Tom Gorzelanny

Maybe The Mets Should Re-Sign Niese

At some point today, Jon Niese is going to hold a workout for teams interested in signing him.  Niese needs to do this workout because: (1) he’s coming off knee surgery; and (2) he was terrible last year.  Absolutely terrible.  And yet, despite that, the Mets should be interested in re-signing him.

Let’s get the obvious reasons why the Mets shouldn’t be interested out of the way first.  He’s a malcontent that would likely complain about the weather in San Diego.  He always has an excuse for when he fails.  He’d blame the pitch the catcher for the pitch he called.  He’d blame the designer of the ballpark for the configuration of the outfield walls.  He’d blame God for the wind patterns.  He’d do all of that before admitting he hung a pitch that was hit into the second deck.  More than any of this, Niese was just horrible last year.  Typically, you don’t want players like this.

That is unless they are really cheap, and they have something to prove.

Niese should be both.  Working in reverse, Niese, perhaps for the first time in his major league career, has something to prove.  He’s coming off a year with a 5.50 ERA and a 1.587 WHIP.  Quite possibly, he was the worst pitcher in all of baseball, certainly the worst starting pitcher.  Because Niese is who he is, he’ll probably give you a million reasons why this happened.  I’m sure he’ll say PNC Park was not suited for him, or Ray Searage was not as good a pitching coach as Dan Warthen.  The Pirates probably didn’t shift as well as the Mets did.  He’ll certainly blame his knee injury.  At least with the knee injury, there may be an actual valid excuse, and it could be reason to buy low on Niese.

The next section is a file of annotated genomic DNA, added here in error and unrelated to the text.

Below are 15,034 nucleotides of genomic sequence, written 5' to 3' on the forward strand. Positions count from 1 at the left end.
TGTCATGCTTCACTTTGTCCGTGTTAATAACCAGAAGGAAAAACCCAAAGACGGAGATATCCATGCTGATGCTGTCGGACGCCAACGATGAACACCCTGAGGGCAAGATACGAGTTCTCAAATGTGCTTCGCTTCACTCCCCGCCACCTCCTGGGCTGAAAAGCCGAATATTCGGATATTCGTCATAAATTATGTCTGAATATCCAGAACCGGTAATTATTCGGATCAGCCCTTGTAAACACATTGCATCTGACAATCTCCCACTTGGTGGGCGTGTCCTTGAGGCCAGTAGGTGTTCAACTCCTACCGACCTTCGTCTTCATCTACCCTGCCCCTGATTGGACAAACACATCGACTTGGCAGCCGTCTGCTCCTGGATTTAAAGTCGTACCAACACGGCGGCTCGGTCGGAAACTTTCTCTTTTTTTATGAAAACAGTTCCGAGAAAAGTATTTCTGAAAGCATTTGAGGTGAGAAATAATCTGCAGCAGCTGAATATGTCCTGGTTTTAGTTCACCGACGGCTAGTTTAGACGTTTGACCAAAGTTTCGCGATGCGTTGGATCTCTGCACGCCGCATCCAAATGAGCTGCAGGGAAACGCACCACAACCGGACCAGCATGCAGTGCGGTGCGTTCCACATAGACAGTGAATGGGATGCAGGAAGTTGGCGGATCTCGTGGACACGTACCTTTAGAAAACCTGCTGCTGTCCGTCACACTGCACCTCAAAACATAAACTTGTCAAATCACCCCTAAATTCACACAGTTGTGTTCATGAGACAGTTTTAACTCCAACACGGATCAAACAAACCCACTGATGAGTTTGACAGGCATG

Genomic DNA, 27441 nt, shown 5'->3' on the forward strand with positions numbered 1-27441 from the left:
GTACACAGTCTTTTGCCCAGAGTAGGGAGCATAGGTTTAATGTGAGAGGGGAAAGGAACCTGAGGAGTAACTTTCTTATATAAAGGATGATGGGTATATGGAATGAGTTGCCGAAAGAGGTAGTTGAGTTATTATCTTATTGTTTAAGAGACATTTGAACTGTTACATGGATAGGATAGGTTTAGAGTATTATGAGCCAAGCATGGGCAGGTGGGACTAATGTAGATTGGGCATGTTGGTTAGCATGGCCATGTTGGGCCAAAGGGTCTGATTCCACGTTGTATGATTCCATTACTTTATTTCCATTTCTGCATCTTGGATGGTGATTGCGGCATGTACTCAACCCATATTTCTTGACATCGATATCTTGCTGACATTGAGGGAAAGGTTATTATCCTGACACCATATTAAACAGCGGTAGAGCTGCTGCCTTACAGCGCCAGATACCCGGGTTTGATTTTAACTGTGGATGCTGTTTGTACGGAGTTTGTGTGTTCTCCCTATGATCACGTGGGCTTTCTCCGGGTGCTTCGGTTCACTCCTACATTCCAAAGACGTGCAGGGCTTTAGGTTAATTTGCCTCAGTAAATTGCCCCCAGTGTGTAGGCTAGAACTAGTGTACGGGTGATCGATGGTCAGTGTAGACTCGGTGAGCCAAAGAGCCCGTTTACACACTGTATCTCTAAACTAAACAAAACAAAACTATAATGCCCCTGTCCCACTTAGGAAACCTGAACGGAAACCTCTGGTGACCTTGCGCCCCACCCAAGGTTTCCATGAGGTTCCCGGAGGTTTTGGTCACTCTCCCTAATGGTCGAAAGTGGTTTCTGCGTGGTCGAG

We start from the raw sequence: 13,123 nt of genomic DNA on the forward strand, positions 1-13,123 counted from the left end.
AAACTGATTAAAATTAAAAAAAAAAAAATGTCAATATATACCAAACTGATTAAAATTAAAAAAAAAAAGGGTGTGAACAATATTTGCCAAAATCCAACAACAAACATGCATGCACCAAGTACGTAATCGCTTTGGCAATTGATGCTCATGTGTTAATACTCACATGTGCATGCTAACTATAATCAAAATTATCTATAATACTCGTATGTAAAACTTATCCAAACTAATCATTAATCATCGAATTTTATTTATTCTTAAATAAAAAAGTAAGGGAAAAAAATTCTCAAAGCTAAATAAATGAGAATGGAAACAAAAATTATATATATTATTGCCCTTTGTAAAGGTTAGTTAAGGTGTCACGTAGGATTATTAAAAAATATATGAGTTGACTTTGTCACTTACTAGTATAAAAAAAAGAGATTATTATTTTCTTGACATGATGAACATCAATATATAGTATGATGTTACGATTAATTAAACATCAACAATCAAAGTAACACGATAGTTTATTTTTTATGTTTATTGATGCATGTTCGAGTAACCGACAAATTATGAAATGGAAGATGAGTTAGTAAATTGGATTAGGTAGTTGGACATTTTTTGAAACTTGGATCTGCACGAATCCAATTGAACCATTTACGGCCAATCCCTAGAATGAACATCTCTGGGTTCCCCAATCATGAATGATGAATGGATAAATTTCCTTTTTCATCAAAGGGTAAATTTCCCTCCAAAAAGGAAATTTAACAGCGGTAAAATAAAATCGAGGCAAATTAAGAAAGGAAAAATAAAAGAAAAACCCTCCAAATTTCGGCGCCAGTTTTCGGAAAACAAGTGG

Before being traded to the Pirates, Niese was 61-61 with a 3.91 ERA, a 1.361 WHIP, and a 95 ERA+.  Basically, he was a fifth starter who constantly tricked the Mets into thinking he could be more than that.  It’s partially why Sandy Alderson gave him a contract extension.  It’s why the Pirates traded Neil Walker to get him.  Maybe he fulfills that promise one day.  Likely, he doesn’t.  Still, Niese has already shown he’s a quality major league pitcher.

He’s a major league pitcher that is going to come cheap.  With teams seemingly being devoid of interest in him during the offseason, Niese is likely going to garner little more than a minor league deal with an invitation to Spring Training.  Essentially, Niese is going to go to a team where he has an opportunity to either make the team out of Spring Training or be one of the first call-ups should a pitcher get injured or be ineffective.  That being said,  signing Niese is theoretically no different than the Mets recent signing of Tom Gorzelanny, or back in 2006, when they signed Darren Oliver.

For the Mets, Niese could be an intriguing bullpen arm who surprisingly showed during the 2015 postseason, he can get the big out.  He may have a second act to his career as a reliever much in the same way Oliver Perez has.  By focusing on one or two pitches, he could be a reliable bullpen arm like Oliver.  Or maybe, he could just be more starting pitching depth for a Mets team relying on three pitchers coming off season ending surgery and two unproven starters behind them.